That’s according to Dominic Lawson and his new buddies, the Institution of Mechanical Engineers, who have brought out a report entitled Population: One Planet, Too Many People? (You can download a copy here.)
The human appetite for bad news knows no bounds. That is why gossip is usually malicious and why, on a grander scale, prophets of doom are always guaranteed a credulous audience. Conversely, good news – however well attested – is generally squeezed in the margins of newspapers.
OK – he may be right. But more importantly, what’s this good news we’re missing?
Well, according to the lead author of that Engineers report, Dr Tim Fox, there are not and never will be too many people for the planet to feed. And that conclusion does not rest on some nebulous belief in future discoveries. According to Dr Tim: “We can meet the challenge of feeding a planet of 9 billion people through the application of existing technologies”.
For instance, the IME reports says:
In India, between 35% and 40% of fruit and vegetable production is lost each year between the farm and the consumer. This is an amount greater than the entire consumption of the UK, being wasted largely due to poor storage facilities, and inadequate handling between cold chains during transportation and poor management practice.
So with refrigeration and better roads, the food supply could be significantly increased. The corollary in Europe or north America is 25% of fresh food is thrown away after it’s bought.
The Engineers (and I approve of the French approach of elevating the work to the level of profession rather than seeing it as semi-skilled maintenance) identify many challenges. They’re not naive. But they are confident.
As the world moves towards the projected peak of nine billion in 2050, engineers represented by professional bodies such as the Institution of Mechanical Engineers have the knowledge and skills to meet many of challenges that are expected to arise. In addition, these can often be solved using technologies that are either available today or are relatively close to being proven.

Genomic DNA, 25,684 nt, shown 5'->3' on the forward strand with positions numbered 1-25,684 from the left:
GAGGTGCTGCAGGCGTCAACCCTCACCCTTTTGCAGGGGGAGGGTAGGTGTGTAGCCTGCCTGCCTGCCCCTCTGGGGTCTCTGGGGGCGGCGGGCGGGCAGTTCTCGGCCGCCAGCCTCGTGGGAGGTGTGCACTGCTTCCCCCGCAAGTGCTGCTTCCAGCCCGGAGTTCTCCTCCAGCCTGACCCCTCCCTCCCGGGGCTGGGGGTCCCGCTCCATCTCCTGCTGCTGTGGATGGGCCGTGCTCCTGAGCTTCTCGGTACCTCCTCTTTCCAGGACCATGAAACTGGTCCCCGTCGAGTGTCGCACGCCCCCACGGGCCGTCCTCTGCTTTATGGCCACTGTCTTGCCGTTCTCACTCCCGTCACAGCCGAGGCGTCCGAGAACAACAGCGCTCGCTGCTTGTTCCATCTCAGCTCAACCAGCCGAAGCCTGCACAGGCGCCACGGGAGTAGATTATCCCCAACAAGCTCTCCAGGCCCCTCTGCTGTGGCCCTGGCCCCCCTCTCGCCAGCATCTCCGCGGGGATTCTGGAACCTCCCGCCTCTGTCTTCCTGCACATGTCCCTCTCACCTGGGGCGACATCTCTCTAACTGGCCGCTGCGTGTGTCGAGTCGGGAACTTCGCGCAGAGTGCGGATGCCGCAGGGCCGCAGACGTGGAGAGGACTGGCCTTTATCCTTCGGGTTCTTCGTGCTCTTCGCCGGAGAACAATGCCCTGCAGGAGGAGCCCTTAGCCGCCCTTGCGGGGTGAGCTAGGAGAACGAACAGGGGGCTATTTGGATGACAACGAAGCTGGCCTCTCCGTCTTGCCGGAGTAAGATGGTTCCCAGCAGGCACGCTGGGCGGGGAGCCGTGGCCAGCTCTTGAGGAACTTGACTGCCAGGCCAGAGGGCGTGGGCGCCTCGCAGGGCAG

There is no need to delay action while waiting for the next greatest technical discovery or breakthrough idea on population control. The development, demonstration and deployment of currently viable technologies should instead be prioritised and accelerated by governments around the world.
I did say they were confident. Maybe a little arrogant too then.
But their suggestion that it’s not the engineering that’s the problem does ring true.
It is evident that the barriers to deploying solutions are not technological. The issue is often one of implementation and in this area action should be taken by society and political leaders at national, regional and local levels.
Ah. I don’t feel quite so optimistic now. All very well having the means. If the will isn’t present, then we could be doomed after all. But hey… There’s bound to be an outbreak of commonsense sometime, isn’t there? Isn’t there…
You can check out the full article by Dominic Lawson, “The population timebomb is a myth” which has some other grounds for optimism, and takes a few swipes at “an increasingly noisy claque of Malthusians who insist that an “exploding” global population (as they put it) is going to lead to disaster – from Boris Johnson to Joanna Lumley, not to mention Jeremy Irons and Prince Charles.”
Neither is Mr Lawson a fan of Paul Ehrlich, 1970s author of The Population Bomb, who forecast that by 2000 even the United States would be enduring mass famine and that there was no better than a 50% chance of anyone remaining alive in Great Britain by then either.
I should point out that not everyone is as heartened by Dominic Lawson’s article as I am. Global Dashboard brands his approach blinkered and the International Planned Parenthood Federation is more pessimistic about the future.
But – I’m not advocating blithe complacency – let’s conserve and recycle and grow our own, etc. But isn’t it comforting to think that the whole shebang might not be going to hell in a handcart quite as quickly as we thought?
Nice to end on a song. Em… timebombs wasn’t it, that we were talking about? You might be enthralled or annoyed by this.